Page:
March 2 is National Read Across America Day (hey, why not read to your bird?!) and coincides with the birthday of children’s author and illustrator Theodor Seuss Geisel (aka Dr. Seuss), best known for his colorfully illustrated, rhyming children’s books like “Cat in the Hat” “The Grinch Who Stole Christmas” and “Green Eggs and Ham.” His books are filled with animal characters, including birds. For the most part, Dr. Seuss’s birds look familiar, but their feathers and shapes are best described as otherworldly. We’ve previously shared some real-life birds that look like they belong in a Dr. Seuss book, and here are some more fantastical Dr. Seuss-like birds to check out.
When describing birds that are breathtaking, a vulture probably doesn’t come to mind. But one look at the King Vulture (Sarcoramphus papa) and it’s hard not to take a deep breath and think “Wow!” This large bird from Central and South America has a mostly white body, but the skin on its head and neck is a kaleidoscope of colors, such as purple, orange yellow, blue and red. Some say it is so named because it shoos away other vultures when they’re found success in scavenging for a carcass. Perhaps other birds are so transfixed by the King Vulture’s appearance that they stand aside and let the King by to have first dibs.
Dr. Seuss had a way of drawing a parrot-like bird but with twist. The hawk-headed parrot (Deroptyus accipitrinus) certainly is a parrot with a visual twist. This parrot native to the Amazon Rainforest not only has a dizzying array of color — a dark brown face with white streaks, green wings, flanks and tail, and a red and blue barred breast — it has a colorful “headdress” of feathers that it raises, usually when excited. With raised neck feathers, the hawk head’s look is transformed before your eyes. Hawk-headed parrots are kept as companion animals, although less commonly so than other companion parrot species.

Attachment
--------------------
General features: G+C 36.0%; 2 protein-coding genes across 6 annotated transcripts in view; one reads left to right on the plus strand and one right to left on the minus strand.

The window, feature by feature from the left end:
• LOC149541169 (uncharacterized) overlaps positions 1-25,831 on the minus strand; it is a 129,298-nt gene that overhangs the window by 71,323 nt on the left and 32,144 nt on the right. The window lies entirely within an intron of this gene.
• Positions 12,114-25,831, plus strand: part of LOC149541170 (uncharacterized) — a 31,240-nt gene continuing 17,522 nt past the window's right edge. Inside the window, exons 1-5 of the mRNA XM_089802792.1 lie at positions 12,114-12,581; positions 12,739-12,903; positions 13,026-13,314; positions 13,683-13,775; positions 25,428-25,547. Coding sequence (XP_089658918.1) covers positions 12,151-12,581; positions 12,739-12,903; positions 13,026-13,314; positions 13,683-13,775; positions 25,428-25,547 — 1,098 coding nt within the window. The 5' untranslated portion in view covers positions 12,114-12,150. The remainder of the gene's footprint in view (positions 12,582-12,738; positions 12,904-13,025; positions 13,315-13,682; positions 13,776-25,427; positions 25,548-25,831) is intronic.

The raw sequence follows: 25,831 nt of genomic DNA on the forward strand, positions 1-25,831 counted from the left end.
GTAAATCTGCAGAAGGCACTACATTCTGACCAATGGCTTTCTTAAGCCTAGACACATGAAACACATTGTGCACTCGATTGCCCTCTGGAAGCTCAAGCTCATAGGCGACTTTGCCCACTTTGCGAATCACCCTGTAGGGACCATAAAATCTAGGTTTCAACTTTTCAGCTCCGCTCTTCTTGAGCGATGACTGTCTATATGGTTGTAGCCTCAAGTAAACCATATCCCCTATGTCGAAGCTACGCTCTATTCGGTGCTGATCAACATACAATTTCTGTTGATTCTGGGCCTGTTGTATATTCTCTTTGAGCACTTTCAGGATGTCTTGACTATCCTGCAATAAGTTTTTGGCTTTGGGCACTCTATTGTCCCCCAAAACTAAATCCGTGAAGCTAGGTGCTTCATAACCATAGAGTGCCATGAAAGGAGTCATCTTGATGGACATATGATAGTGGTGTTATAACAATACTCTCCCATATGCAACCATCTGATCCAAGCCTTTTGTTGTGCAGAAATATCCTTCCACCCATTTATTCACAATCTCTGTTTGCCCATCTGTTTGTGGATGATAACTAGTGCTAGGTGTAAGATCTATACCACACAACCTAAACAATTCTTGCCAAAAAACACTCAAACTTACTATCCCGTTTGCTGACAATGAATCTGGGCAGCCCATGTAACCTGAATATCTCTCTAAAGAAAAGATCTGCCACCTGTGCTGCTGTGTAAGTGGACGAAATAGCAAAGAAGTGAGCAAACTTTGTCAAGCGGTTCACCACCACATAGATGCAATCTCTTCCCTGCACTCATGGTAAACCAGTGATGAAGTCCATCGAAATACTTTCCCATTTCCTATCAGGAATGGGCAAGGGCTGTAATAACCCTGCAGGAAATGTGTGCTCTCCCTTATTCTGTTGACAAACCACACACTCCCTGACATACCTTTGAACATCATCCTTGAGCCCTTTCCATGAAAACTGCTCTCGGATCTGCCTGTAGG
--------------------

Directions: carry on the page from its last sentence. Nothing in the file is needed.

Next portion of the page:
The Andean Cock-of-the-Rock (Rupicola peruvianus) has the honor of being the national bird of Peru. The male (pictured) has a large disk-like crest and bright orange plumage. The female, on the other hand, is noticeably different as she is darker and browner. The male’s courtship display is elaborate, as males are known to have confrontation displays with other males, where they face each other and bob, jump and flap while squawking and grunting and showing off their repertoire of sounds — all to impress females, a sort of bird dance-off if you will … in a Dr. Seuss world it would go something like, “The Rock goes hop, hop hop …”
The red-crested turaco (Tauraco erythrolophus) looks like a Dr. Seuss-styled bird crossed with a dinosaur. It is the national bird of its native Angola, and its call is said to sound like that of a monkey’s. In the wild, turacos feasts on fruit, flowers, figs, leaves, termites, and even snails. Turacos are also referred to as the “go-away” bird, as that is what its call sounds like.